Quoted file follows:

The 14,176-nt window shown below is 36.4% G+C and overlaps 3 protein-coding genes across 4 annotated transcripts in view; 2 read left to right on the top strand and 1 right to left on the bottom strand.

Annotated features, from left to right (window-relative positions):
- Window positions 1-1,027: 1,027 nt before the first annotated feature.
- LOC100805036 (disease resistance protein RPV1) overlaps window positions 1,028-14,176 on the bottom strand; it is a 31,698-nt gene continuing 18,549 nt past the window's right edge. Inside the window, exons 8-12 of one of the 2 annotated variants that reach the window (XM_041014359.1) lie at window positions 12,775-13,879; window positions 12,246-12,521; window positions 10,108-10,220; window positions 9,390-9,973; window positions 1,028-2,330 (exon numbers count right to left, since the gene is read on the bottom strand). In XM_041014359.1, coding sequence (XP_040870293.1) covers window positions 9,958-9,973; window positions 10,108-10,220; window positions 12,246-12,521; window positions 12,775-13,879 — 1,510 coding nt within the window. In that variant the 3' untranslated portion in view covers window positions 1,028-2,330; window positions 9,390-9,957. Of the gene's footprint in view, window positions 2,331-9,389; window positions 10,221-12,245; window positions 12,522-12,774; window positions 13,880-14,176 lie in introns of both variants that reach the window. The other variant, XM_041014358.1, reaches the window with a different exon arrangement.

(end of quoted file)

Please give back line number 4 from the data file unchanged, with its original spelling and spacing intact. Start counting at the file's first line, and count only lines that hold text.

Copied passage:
- LOC100805036 (disease resistance protein RPV1) overlaps window positions 1,028-14,176 on the bottom strand; it is a 31,698-nt gene continuing 18,549 nt past the window's right edge. Inside the window, exons 8-12 of one of the 2 annotated variants that reach the window (XM_041014359.1) lie at window positions 12,775-13,879; window positions 12,246-12,521; window positions 10,108-10,220; window positions 9,390-9,973; window positions 1,028-2,330 (exon numbers count right to left, since the gene is read on the bottom strand). In XM_041014359.1, coding sequence (XP_040870293.1) covers window positions 9,958-9,973; window positions 10,108-10,220; window positions 12,246-12,521; window positions 12,775-13,879 — 1,510 coding nt within the window. In that variant the 3' untranslated portion in view covers window positions 1,028-2,330; window positions 9,390-9,957. Of the gene's footprint in view, window positions 2,331-9,389; window positions 10,221-12,245; window positions 12,522-12,774; window positions 13,880-14,176 lie in introns of both variants that reach the window. The other variant, XM_041014358.1, reaches the window with a different exon arrangement.